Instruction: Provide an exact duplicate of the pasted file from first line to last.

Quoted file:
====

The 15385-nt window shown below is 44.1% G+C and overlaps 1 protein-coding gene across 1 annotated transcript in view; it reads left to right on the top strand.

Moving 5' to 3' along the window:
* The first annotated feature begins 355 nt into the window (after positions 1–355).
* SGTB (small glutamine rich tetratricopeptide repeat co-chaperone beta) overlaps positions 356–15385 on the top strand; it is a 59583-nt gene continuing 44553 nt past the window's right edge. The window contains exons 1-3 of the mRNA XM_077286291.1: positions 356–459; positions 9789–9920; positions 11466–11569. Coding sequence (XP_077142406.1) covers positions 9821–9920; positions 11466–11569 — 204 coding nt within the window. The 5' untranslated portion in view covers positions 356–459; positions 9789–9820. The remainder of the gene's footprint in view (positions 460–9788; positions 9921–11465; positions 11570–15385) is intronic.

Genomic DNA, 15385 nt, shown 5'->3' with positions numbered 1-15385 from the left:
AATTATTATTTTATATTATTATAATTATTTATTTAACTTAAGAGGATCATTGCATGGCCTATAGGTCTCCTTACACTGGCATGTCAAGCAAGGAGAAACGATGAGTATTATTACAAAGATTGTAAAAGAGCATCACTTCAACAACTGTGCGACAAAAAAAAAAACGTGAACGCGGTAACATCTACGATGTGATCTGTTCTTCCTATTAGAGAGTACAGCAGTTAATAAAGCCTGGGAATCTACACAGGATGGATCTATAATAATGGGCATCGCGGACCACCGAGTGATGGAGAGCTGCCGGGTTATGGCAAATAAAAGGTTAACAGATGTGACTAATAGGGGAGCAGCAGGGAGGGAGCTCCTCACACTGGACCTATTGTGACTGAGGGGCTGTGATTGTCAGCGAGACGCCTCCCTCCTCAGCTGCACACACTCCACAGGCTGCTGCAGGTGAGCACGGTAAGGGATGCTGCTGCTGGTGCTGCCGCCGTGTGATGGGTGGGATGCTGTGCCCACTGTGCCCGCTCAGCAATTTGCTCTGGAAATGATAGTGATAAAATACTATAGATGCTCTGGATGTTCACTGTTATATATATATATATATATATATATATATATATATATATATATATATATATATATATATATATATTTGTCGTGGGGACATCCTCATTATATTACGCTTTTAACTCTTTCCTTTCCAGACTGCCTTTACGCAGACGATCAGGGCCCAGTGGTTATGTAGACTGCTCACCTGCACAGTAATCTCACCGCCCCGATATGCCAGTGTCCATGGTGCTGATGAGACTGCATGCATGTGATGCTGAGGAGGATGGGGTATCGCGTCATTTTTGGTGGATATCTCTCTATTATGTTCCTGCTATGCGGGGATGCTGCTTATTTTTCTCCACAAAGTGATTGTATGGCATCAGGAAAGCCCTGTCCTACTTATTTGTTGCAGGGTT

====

The 15385-nt window shown below is 44.1% G+C and overlaps 1 protein-coding gene across 1 annotated transcript in view; it reads left to right on the top strand.

Moving 5' to 3' along the window:
* The first annotated feature begins 355 nt into the window (after positions 1–355).
* SGTB (small glutamine rich tetratricopeptide repeat co-chaperone beta) overlaps positions 356–15385 on the top strand; it is a 59583-nt gene continuing 44553 nt past the window's right edge. The window contains exons 1-3 of the mRNA XM_077286291.1: positions 356–459; positions 9789–9920; positions 11466–11569. Coding sequence (XP_077142406.1) covers positions 9821–9920; positions 11466–11569 — 204 coding nt within the window. The 5' untranslated portion in view covers positions 356–459; positions 9789–9820. The remainder of the gene's footprint in view (positions 460–9788; positions 9921–11465; positions 11570–15385) is intronic.

Genomic DNA, 15385 nt, shown 5'->3' with positions numbered 1-15385 from the left:
AATTATTATTTTATATTATTATAATTATTTATTTAACTTAAGAGGATCATTGCATGGCCTATAGGTCTCCTTACACTGGCATGTCAAGCAAGGAGAAACGATGAGTATTATTACAAAGATTGTAAAAGAGCATCACTTCAACAACTGTGCGACAAAAAAAAAAACGTGAACGCGGTAACATCTACGATGTGATCTGTTCTTCCTATTAGAGAGTACAGCAGTTAATAAAGCCTGGGAATCTACACAGGATGGATCTATAATAATGGGCATCGCGGACCACCGAGTGATGGAGAGCTGCCGGGTTATGGCAAATAAAAGGTTAACAGATGTGACTAATAGGGGAGCAGCAGGGAGGGAGCTCCTCACACTGGACCTATTGTGACTGAGGGGCTGTGATTGTCAGCGAGACGCCTCCCTCCTCAGCTGCACACACTCCACAGGCTGCTGCAGGTGAGCACGGTAAGGGATGCTGCTGCTGGTGCTGCCGCCGTGTGATGGGTGGGATGCTGTGCCCACTGTGCCCGCTCAGCAATTTGCTCTGGAAATGATAGTGATAAAATACTATAGATGCTCTGGATGTTCACTGTTATATATATATATATATATATATATATATATATATATATATATATATATATATATATATATATATTTGTCGTGGGGACATCCTCATTATATTACGCTTTTAACTCTTTCCTTTCCAGACTGCCTTTACGCAGACGATCAGGGCCCAGTGGTTATGTAGACTGCTCACCTGCACAGTAATCTCACCGCCCCGATATGCCAGTGTCCATGGTGCTGATGAGACTGCATGCATGTGATGCTGAGGAGGATGGGGTATCGCGTCATTTTTGGTGGATATCTCTCTATTATGTTCCTGCTATGCGGGGATGCTGCTTATTTTTCTCCACAAAGTGATTGTATGGCATCAGGAAAGCCCTGTCCTACTTATTTGTTGCAGGGTT